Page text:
There are many reasons why your team might currently be using a physical Kanban board rather than an online Kanban board. For one, using a physical Kanban board is a great way to learn the fundamentals of Kanban. It can get your team to commit to the idea of sharing work on a shared board, and comfortable with habits like ‘walking the board’ in a daily standup. For a co-located team that keeps a regular schedule in a shared office, a physical board can be a useful tool for keeping everyone aligned.
But the limitations of physical Kanban boards are many—including the fact that the accuracy of your board depends on all team members having physical access to it. This limits the possibility of modern working arrangements like working from home, working flexible schedules (not limited to 9-to-5 hours), and working remotely, all of which are viewed as morale-boosting perks in many work cultures. To update your board design or even just the status of a ‘card’, you have to make these changes to your physical board—and then make sure that change is communicated to everyone it affects.
Beyond these logistical challenges, there are also smaller, more practical downsides to using a physical board: Poor penmanship can inhibit comprehension. If you’re using sticky notes as your Kanban cards, you’re increasing your carbon footprint—and allowing the accuracy of your board to be at the mercy of a strong gust of wind.
Finally, digital Kanban boards offer countless benefits that physical boards cannot, like the ability to keep comments, attachments, relevant links, and card history all in one place. With digital Kanban boards, you can connect related work items, and take their progress as a whole, communicated status upwards and outwards. All these benefits and more make it worth it to switch from a physical to an online Kanban board. Here’s how.
Align around your ‘why’.
Before making the switch to a digital Kanban board with your team, make sure to have a conversation as a group around why this switch is being made. It’s likely that most of your team will already be “on board” (pun intended!) but like with all group decisions, alignment is key.
Discuss the benefits of a digital Kanban board, what you hope to achieve by switching to a digital board, and what features you’d like to begin using as part of this new implementation.
Choose the right digital Kanban tool and provide training.
There are several online Kanban tools on the market, each offering a different mix of features. We’re partial to LeanKit, which combines the flexibility and ease of use of a team tool with the scalability and reporting of an enterprise tool. Based on your team conversation about which features are most important to you as a team, narrow down a list of tools to test out and choose one that makes sense for your team.
Before you start moving your work over to the new tool, discuss a transition plan as a team. When do you plan on being officially ‘on board’ with your new digital board? Who will be responsible for moving tasks onto the board? How will the team undergo training on the new tool so they can hit the ground running?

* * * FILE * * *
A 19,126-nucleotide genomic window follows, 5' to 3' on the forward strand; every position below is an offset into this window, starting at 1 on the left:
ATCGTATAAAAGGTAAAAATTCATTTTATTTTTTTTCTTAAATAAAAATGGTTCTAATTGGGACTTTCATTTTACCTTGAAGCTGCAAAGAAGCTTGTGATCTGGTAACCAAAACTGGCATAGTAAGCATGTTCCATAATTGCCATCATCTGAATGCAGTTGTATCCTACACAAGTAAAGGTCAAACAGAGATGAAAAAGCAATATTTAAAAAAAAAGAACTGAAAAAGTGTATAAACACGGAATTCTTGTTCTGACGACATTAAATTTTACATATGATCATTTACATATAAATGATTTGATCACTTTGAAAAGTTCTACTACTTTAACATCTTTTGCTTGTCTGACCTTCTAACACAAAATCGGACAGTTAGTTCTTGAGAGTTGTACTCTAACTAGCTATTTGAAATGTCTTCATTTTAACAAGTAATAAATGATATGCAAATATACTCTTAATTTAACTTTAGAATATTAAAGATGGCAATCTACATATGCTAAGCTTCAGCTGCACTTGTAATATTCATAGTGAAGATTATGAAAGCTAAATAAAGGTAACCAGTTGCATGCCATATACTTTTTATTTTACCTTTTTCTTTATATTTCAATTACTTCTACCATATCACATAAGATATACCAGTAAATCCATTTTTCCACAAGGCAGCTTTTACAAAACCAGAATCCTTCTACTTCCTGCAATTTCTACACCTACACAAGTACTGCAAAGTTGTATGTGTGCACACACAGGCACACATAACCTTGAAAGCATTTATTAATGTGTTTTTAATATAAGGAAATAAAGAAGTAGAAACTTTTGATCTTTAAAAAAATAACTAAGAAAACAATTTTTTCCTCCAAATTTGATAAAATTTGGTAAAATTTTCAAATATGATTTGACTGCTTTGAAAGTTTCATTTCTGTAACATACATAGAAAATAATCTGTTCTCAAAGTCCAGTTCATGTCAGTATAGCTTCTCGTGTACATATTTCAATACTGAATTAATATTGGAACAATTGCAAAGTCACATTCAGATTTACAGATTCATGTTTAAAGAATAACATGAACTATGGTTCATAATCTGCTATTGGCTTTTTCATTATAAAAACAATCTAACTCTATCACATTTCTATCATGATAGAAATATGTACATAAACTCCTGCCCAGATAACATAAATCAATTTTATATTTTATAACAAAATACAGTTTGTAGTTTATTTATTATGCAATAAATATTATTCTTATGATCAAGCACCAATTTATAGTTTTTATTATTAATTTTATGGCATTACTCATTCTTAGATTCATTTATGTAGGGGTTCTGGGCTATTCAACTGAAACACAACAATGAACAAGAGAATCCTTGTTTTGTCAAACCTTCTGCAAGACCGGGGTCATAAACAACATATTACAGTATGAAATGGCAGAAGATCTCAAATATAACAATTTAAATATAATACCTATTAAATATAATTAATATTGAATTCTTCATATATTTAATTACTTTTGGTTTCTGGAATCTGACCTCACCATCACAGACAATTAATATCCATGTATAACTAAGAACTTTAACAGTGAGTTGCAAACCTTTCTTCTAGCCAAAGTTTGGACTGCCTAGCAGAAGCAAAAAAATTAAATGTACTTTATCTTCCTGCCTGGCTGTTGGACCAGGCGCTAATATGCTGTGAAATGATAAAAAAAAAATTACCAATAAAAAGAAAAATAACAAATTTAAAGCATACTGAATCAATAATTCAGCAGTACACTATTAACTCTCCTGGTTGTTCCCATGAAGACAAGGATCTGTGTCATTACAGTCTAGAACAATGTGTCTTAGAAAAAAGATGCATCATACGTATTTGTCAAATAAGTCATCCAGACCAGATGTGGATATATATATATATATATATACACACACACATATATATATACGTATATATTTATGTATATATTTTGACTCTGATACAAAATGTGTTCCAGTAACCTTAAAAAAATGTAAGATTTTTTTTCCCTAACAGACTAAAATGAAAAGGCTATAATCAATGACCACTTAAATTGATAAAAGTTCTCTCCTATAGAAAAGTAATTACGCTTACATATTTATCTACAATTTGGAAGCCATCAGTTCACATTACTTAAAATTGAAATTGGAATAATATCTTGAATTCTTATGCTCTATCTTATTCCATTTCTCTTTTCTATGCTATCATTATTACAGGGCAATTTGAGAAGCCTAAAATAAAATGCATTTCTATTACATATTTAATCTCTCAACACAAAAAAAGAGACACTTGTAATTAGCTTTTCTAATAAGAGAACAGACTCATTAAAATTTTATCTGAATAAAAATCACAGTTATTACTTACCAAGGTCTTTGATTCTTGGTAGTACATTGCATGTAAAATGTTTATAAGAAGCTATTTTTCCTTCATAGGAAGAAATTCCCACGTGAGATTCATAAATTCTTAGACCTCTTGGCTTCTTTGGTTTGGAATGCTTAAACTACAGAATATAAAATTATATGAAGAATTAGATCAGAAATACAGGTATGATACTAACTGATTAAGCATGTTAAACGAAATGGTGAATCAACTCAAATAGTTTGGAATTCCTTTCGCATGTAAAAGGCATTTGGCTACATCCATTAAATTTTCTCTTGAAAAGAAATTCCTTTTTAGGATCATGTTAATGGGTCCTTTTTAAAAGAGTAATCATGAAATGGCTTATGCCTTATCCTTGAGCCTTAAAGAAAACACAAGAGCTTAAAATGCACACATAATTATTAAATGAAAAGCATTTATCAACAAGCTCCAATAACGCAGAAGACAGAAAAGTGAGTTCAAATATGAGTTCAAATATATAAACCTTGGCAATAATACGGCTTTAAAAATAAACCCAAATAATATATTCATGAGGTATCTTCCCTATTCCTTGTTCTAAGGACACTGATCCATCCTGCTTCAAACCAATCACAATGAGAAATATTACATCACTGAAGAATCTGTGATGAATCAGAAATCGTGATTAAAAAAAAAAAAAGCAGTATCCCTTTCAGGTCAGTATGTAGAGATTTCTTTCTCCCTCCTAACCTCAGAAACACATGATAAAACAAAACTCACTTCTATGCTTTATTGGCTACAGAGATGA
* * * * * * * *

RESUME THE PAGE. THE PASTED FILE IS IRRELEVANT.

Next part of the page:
Establishing these details up front will help make the transition to a digital board smoother and more likely to ‘stick’.
Create a digital copy of your physical board.
It can be tempting to start experimenting with new board layouts as soon as you make the switch to a digital board. Resist this urge until everyone on your team has had a chance to familiarize themselves with how the digital Kanban tool works, so they’re not having to learn how to use the tool and use the new board layout at the same time. (Here’s how you edit your board layout in LeanKit.)
Decide how to use new (to you) features.
As we mentioned above, online Kanban boards offer many new features that physical boards do not, which can affect how the team interacts with and uses the board. For example, if your team didn’t use due dates on the physical board, and then some team members began assigning due dates to tasks on the digital board, this could cause some confusion or even tension between team members.
If you hold a daily or regular standup meeting with your team, add a question that encourages the team to reflect on how the board is being used, as well as any observations about how new features can be incorporated to your team’s workflow in a productive way.
Consider adding lane policies and WIP limits.
One of the most potentially impactful features of a digital Kanban board is the ability to add lane policies and implement WIP limits.
Lane policies allow you to build a set of guidelines for board usage into your board. (Here’s how you add lane policies and other lane details in LeanKit.) This can be especially helpful as your team adjusts to its new digital Kanban board.
WIP limits are guidelines that help you better manage how much work you or your team have in process. By limiting your work in process by implementing WIP limits, you can boost productivity, reduce context switching and other forms of stress related to having too much WIP, and enjoy the full benefits of Kanban. (Here’s how you set WIP limits for lanes in LeanKit.)
Hold a retrospective.
After a few weeks of using your new digital Kanban board, hold a meeting to discuss how the transition process has been for everyone involved. This is also a great opportunity to discuss potential improvements to the board, and how to begin to incorporate board metrics into your team’s workflow.
Holding a meeting like this periodically can help to make sure that your team practices continuous improvement not only in what it works on, but in how it gets work done.